Scenic Rim leaders say government app the best way to track COVID-19

TRACKING DEVICE: The government says the COVID-19 digital tracing will allow easing of restrictions.
TRACKING DEVICE: The government says the COVID-19 digital tracing will allow easing of restrictions.

SCENIC RIM leaders have backed Scott Morrison's proposed Covid tracker mobile phone app, which will be available soon to track down people who may have been in contact with someone with the coronavirus.

Since the idea was put forward by the federal government last month, several MPs announced their concerns over the potential invasion of privacy but Scenic Rim leaders have largely backed the proposal.

State MP Jon Krause said he would put his hand up to install the app on his phone.

"The Scenic Rim community's efforts (and the nation's) in suppressing COVID-19 have been magnificent - so far," he said.

"Tracking the spread of cases has been important in that suppression, but is not perfect - it is very time consuming and quite often people can easily forget who they have come into contact with.

"I'm generally very sceptical about government schemes. My instinct, in normal times, would be to say a very big "no" to an application like this.

"However, we aren't in normal times - we are trying to find ways to get people back to work, saving jobs and livelihoods, while avoiding human disasters like we've seen in the US, Italy and other places.

"Doing both of these things is not easy, but tracking the virus is vital."

"I have no doubt social media companies obtain more information about people than the proposed Australian government application.

"The app is voluntary - but more users means better protection against COVID-19 spreading. Based on information provided about the app to date, and the advice and expertise of our health authorities, I will volunteer for this cause."

Scenic Rim Mayor Greg Christensen agreed to the concept in principal.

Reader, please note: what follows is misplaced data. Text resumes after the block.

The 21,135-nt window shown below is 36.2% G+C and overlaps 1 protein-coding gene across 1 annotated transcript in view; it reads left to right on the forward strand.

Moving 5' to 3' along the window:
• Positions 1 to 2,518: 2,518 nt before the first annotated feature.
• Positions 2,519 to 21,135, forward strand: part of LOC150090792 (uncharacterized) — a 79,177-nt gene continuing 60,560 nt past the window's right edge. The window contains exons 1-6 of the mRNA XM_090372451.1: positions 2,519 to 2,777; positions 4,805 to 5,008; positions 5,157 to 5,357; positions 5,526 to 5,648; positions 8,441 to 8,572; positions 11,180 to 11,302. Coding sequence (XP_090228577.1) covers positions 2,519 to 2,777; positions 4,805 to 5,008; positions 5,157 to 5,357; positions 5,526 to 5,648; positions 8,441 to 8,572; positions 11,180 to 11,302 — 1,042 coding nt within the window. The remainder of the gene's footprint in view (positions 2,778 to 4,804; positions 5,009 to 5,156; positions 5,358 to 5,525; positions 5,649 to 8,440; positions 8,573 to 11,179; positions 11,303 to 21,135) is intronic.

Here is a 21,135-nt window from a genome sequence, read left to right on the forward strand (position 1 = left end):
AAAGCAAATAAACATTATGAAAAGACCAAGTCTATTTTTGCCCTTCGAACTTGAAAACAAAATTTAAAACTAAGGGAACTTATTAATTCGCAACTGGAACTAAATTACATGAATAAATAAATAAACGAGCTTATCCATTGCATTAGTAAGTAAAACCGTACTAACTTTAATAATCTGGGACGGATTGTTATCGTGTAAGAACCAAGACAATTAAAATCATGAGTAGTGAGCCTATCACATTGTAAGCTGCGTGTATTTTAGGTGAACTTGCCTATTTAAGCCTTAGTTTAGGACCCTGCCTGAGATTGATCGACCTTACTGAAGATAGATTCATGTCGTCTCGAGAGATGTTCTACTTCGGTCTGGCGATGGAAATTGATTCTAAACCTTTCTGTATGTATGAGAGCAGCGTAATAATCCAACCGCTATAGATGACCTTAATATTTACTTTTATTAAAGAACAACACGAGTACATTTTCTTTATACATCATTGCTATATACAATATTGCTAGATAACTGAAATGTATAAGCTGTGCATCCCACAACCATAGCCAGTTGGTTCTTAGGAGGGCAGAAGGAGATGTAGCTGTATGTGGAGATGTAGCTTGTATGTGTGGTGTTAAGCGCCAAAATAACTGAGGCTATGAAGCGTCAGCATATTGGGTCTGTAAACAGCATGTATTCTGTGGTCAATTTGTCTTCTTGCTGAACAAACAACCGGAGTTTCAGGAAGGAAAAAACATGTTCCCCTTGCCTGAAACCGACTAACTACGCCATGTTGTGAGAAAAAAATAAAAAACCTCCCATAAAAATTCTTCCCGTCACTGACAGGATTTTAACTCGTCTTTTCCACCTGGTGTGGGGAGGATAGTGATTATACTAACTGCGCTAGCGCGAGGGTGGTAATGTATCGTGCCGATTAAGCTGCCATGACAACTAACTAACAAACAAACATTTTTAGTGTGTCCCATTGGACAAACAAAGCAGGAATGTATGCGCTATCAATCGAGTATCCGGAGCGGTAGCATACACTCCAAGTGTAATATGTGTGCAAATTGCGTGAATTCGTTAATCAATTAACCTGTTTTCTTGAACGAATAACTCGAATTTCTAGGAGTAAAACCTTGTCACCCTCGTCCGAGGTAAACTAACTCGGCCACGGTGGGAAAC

"Provided the privacy concerns are solved, the app offers a valuable tool to help keep our community safe from the ongoing threat," he said.

Beaudesert GP Michael Rice also said he would be happy to install the tracing app.

"I think I would be less worried about the app than I am about the information collected by search engines and social media," he said.

"The app will deliver protection from COVID-19 but it's a bit like immunisation, if you don't get the disease you won't be certain it was the vaccine that saved you.

"There are people who don't use Facebook or Google or do online shopping and those are the people who won't use the app, which is fine as long as we have enough people who do."

Wright MP Scott Buchholz said everything the government was doing was based on the best medical advice available with the aim of easing restrictions.

"We've seen in recent days growing anticipation in Australia, in many communities like ours that haven't experienced high rates of the virus, to see some return to normality," he said.

"Last week the Prime Minister outlined the framework agreed by National Cabinet to start to ease restrictions, that included what it would take to move forward.

"One of those key components was tracing of cases and rapid reaction to any outbreak.

"One option is the use of technology such as an app, which is still being finalised and will be completely voluntary.The app will help save lives and protect the community by mapping the spread of the coronavirus."

Mr Buchholz said the app would digitise the current contact tracing process already in place when anyone tests positive to coronavirus.

"It collects the same data currently provided to health authorities when a person tests positive.

Crucially this app will ensure health authorities can get the full picture and not rely solely on the memory of an infected person.

Mr Buchholz said the app would help identify people who might not even know they were carrying the virus and protect them, their families and the community more broadly.

"As individuals, we're currently giving the likes of Google and Facebook, access to information, that many would consider private data," he said.

"And for what exactly? So they can better target advertising.

"What health authorities are asking us, all of us as Australians to do, is consider a request to make their jobs easier and keep more people safe."

This came after other federal politicians, including Barnaby Joyce cited privacy concerns as the reason they would not be installing the app.

Bob Katter said he would not be signing up... and if it became compulsory he would rather be thrown in jail.

"I will not now, or in the future, agree to a contact tracing app," he said.

"The Christian Brothers, and other educators, insisted on us reading 1984 and A Brave New World, and now these Orwellian predictions have never seemed more real.

"Whatever argument you have for forsaking your freedoms, at the end of the day you will find it's a poor trade off."

Scenic Rim based One Nation leader Senator Pauline Hanson responded to the question about whether she would use the app with one word. No.

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